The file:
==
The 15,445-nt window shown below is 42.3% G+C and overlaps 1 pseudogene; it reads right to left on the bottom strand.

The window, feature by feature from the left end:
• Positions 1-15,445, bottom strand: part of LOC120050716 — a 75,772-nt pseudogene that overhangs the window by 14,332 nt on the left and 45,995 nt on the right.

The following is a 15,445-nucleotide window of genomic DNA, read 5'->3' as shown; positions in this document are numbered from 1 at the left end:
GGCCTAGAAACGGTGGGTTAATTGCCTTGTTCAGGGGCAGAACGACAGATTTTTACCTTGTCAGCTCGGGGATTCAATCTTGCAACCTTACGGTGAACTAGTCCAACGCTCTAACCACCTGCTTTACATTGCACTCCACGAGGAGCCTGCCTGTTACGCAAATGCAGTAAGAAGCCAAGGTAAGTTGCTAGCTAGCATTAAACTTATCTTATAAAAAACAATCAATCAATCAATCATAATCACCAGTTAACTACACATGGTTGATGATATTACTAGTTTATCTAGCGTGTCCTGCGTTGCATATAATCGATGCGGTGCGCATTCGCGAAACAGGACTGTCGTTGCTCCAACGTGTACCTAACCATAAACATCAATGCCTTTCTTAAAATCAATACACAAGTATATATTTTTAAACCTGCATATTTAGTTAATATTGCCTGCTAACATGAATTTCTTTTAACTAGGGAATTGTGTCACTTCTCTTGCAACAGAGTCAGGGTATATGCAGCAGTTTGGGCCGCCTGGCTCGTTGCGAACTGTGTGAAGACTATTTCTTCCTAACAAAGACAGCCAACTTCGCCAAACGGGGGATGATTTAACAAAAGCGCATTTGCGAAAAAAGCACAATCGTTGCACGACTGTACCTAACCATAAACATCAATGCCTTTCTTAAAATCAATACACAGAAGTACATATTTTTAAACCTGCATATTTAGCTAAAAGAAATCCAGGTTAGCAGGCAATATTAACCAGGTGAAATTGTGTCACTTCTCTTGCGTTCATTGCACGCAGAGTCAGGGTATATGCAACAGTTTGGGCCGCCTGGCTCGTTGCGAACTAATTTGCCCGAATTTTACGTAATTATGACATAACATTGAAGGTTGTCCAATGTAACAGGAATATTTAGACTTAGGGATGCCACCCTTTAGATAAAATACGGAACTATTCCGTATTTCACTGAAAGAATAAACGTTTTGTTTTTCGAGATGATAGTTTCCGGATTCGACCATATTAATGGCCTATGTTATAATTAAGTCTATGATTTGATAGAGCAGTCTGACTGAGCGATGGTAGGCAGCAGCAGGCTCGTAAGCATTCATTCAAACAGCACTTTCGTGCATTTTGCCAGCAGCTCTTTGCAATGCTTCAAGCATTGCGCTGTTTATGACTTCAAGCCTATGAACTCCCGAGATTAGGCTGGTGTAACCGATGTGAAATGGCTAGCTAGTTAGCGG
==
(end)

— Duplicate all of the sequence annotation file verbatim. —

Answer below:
The 15,445-nt window shown below is 42.3% G+C and overlaps 1 pseudogene; it reads right to left on the bottom strand.

The window, feature by feature from the left end:
• Positions 1-15,445, bottom strand: part of LOC120050716 — a 75,772-nt pseudogene that overhangs the window by 14,332 nt on the left and 45,995 nt on the right.

The following is a 15,445-nucleotide window of genomic DNA, read 5'->3' as shown; positions in this document are numbered from 1 at the left end:
GGCCTAGAAACGGTGGGTTAATTGCCTTGTTCAGGGGCAGAACGACAGATTTTTACCTTGTCAGCTCGGGGATTCAATCTTGCAACCTTACGGTGAACTAGTCCAACGCTCTAACCACCTGCTTTACATTGCACTCCACGAGGAGCCTGCCTGTTACGCAAATGCAGTAAGAAGCCAAGGTAAGTTGCTAGCTAGCATTAAACTTATCTTATAAAAAACAATCAATCAATCAATCATAATCACCAGTTAACTACACATGGTTGATGATATTACTAGTTTATCTAGCGTGTCCTGCGTTGCATATAATCGATGCGGTGCGCATTCGCGAAACAGGACTGTCGTTGCTCCAACGTGTACCTAACCATAAACATCAATGCCTTTCTTAAAATCAATACACAAGTATATATTTTTAAACCTGCATATTTAGTTAATATTGCCTGCTAACATGAATTTCTTTTAACTAGGGAATTGTGTCACTTCTCTTGCAACAGAGTCAGGGTATATGCAGCAGTTTGGGCCGCCTGGCTCGTTGCGAACTGTGTGAAGACTATTTCTTCCTAACAAAGACAGCCAACTTCGCCAAACGGGGGATGATTTAACAAAAGCGCATTTGCGAAAAAAGCACAATCGTTGCACGACTGTACCTAACCATAAACATCAATGCCTTTCTTAAAATCAATACACAGAAGTACATATTTTTAAACCTGCATATTTAGCTAAAAGAAATCCAGGTTAGCAGGCAATATTAACCAGGTGAAATTGTGTCACTTCTCTTGCGTTCATTGCACGCAGAGTCAGGGTATATGCAACAGTTTGGGCCGCCTGGCTCGTTGCGAACTAATTTGCCCGAATTTTACGTAATTATGACATAACATTGAAGGTTGTCCAATGTAACAGGAATATTTAGACTTAGGGATGCCACCCTTTAGATAAAATACGGAACTATTCCGTATTTCACTGAAAGAATAAACGTTTTGTTTTTCGAGATGATAGTTTCCGGATTCGACCATATTAATGGCCTATGTTATAATTAAGTCTATGATTTGATAGAGCAGTCTGACTGAGCGATGGTAGGCAGCAGCAGGCTCGTAAGCATTCATTCAAACAGCACTTTCGTGCATTTTGCCAGCAGCTCTTTGCAATGCTTCAAGCATTGCGCTGTTTATGACTTCAAGCCTATGAACTCCCGAGATTAGGCTGGTGTAACCGATGTGAAATGGCTAGCTAGTTAGCGG